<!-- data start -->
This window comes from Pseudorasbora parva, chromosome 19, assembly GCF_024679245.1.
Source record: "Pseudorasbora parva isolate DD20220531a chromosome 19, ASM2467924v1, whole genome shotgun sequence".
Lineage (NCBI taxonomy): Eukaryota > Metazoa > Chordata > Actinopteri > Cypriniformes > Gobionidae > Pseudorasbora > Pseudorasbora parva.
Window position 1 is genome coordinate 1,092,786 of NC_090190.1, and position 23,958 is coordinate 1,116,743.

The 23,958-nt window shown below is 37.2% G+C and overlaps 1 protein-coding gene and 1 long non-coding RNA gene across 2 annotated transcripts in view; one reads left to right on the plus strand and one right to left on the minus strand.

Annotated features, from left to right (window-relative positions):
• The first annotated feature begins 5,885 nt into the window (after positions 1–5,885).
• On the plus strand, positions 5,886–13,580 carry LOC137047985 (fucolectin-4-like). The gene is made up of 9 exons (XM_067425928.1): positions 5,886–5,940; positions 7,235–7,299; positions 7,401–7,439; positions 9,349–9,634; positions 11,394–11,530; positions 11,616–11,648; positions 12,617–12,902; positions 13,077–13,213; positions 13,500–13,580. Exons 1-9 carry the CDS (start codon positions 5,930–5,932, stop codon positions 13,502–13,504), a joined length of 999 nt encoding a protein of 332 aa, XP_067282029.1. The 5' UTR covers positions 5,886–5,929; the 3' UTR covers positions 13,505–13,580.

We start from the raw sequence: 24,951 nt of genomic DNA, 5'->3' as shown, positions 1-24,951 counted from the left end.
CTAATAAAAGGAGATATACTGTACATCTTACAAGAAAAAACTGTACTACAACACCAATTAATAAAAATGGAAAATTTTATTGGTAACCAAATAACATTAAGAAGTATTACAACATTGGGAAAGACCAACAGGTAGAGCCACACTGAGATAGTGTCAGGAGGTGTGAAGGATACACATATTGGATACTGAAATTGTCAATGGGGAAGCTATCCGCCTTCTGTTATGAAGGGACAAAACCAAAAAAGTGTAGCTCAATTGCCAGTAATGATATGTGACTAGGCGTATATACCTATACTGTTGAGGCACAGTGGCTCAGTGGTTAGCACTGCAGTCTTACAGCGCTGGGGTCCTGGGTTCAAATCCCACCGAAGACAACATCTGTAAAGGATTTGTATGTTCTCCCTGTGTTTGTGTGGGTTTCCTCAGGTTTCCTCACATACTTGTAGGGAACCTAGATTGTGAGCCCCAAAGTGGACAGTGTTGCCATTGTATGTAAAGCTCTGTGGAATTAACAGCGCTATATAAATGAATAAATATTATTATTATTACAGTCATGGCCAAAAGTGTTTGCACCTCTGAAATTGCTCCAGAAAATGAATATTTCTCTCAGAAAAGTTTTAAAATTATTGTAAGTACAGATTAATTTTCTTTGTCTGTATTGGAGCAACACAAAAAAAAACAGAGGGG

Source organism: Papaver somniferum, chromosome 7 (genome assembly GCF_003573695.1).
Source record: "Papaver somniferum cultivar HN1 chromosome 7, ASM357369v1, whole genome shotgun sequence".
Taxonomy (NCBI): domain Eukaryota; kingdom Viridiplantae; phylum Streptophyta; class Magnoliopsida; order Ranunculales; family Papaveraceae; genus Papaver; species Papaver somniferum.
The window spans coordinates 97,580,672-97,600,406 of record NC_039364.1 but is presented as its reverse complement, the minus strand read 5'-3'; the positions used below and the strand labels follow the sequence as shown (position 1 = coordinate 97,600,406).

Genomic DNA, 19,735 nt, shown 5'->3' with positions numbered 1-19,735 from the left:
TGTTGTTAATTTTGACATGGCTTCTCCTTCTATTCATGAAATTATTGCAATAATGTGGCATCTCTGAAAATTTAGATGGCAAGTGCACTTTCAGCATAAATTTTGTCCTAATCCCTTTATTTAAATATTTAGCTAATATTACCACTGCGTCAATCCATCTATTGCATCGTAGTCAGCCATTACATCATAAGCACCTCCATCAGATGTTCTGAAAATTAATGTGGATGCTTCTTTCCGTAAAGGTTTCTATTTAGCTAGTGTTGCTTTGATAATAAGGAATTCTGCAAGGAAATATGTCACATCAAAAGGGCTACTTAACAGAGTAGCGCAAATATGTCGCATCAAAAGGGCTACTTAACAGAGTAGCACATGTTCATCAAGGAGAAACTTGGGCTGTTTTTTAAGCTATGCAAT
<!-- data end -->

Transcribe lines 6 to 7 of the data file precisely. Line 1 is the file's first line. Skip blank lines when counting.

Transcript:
Annotated features, from left to right (window-relative positions):
• The first annotated feature begins 5,885 nt into the window (after positions 1–5,885).